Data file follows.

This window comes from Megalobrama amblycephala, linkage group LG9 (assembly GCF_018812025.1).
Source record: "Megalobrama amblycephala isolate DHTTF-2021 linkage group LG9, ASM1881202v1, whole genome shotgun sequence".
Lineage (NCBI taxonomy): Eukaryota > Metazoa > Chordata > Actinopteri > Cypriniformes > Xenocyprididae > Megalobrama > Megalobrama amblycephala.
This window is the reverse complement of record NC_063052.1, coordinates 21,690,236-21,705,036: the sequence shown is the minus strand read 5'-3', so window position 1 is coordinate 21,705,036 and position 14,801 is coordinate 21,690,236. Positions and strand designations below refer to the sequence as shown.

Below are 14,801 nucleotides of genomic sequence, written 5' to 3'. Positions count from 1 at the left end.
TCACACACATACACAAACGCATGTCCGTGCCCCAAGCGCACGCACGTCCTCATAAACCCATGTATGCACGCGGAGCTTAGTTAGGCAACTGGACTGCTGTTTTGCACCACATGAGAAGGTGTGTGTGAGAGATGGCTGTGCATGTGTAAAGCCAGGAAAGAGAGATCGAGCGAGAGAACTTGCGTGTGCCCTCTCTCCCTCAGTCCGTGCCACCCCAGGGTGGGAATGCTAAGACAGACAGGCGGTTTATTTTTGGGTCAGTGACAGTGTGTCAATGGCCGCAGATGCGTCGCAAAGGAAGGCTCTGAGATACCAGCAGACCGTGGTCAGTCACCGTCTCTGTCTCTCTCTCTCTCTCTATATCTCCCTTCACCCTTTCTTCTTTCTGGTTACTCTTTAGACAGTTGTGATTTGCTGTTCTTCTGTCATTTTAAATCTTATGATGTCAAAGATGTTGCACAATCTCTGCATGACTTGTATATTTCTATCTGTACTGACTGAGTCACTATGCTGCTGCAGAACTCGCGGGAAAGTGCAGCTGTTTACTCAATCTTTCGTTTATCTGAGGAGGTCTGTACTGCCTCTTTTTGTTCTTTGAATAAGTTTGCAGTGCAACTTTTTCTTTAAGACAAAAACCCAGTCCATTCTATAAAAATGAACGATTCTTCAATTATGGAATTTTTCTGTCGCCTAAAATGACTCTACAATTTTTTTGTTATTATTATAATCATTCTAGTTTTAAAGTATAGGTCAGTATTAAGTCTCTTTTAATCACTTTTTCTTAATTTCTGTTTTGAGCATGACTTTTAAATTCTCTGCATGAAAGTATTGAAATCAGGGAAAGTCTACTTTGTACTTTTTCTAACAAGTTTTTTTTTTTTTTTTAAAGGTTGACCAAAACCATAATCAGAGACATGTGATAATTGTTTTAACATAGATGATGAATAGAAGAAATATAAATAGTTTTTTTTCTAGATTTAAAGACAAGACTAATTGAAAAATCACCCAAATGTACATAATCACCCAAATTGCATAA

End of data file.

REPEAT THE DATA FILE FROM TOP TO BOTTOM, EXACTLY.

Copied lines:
This window comes from Megalobrama amblycephala, linkage group LG9 (assembly GCF_018812025.1).
Source record: "Megalobrama amblycephala isolate DHTTF-2021 linkage group LG9, ASM1881202v1, whole genome shotgun sequence".
Lineage (NCBI taxonomy): Eukaryota > Metazoa > Chordata > Actinopteri > Cypriniformes > Xenocyprididae > Megalobrama > Megalobrama amblycephala.
This window is the reverse complement of record NC_063052.1, coordinates 21,690,236-21,705,036: the sequence shown is the minus strand read 5'-3', so window position 1 is coordinate 21,705,036 and position 14,801 is coordinate 21,690,236. Positions and strand designations below refer to the sequence as shown.

Below are 14,801 nucleotides of genomic sequence, written 5' to 3'. Positions count from 1 at the left end.
TCACACACATACACAAACGCATGTCCGTGCCCCAAGCGCACGCACGTCCTCATAAACCCATGTATGCACGCGGAGCTTAGTTAGGCAACTGGACTGCTGTTTTGCACCACATGAGAAGGTGTGTGTGAGAGATGGCTGTGCATGTGTAAAGCCAGGAAAGAGAGATCGAGCGAGAGAACTTGCGTGTGCCCTCTCTCCCTCAGTCCGTGCCACCCCAGGGTGGGAATGCTAAGACAGACAGGCGGTTTATTTTTGGGTCAGTGACAGTGTGTCAATGGCCGCAGATGCGTCGCAAAGGAAGGCTCTGAGATACCAGCAGACCGTGGTCAGTCACCGTCTCTGTCTCTCTCTCTCTCTCTATATCTCCCTTCACCCTTTCTTCTTTCTGGTTACTCTTTAGACAGTTGTGATTTGCTGTTCTTCTGTCATTTTAAATCTTATGATGTCAAAGATGTTGCACAATCTCTGCATGACTTGTATATTTCTATCTGTACTGACTGAGTCACTATGCTGCTGCAGAACTCGCGGGAAAGTGCAGCTGTTTACTCAATCTTTCGTTTATCTGAGGAGGTCTGTACTGCCTCTTTTTGTTCTTTGAATAAGTTTGCAGTGCAACTTTTTCTTTAAGACAAAAACCCAGTCCATTCTATAAAAATGAACGATTCTTCAATTATGGAATTTTTCTGTCGCCTAAAATGACTCTACAATTTTTTTGTTATTATTATAATCATTCTAGTTTTAAAGTATAGGTCAGTATTAAGTCTCTTTTAATCACTTTTTCTTAATTTCTGTTTTGAGCATGACTTTTAAATTCTCTGCATGAAAGTATTGAAATCAGGGAAAGTCTACTTTGTACTTTTTCTAACAAGTTTTTTTTTTTTTTTTAAAGGTTGACCAAAACCATAATCAGAGACATGTGATAATTGTTTTAACATAGATGATGAATAGAAGAAATATAAATAGTTTTTTTTCTAGATTTAAAGACAAGACTAATTGAAAAATCACCCAAATGTACATAATCACCCAAATTGCATAA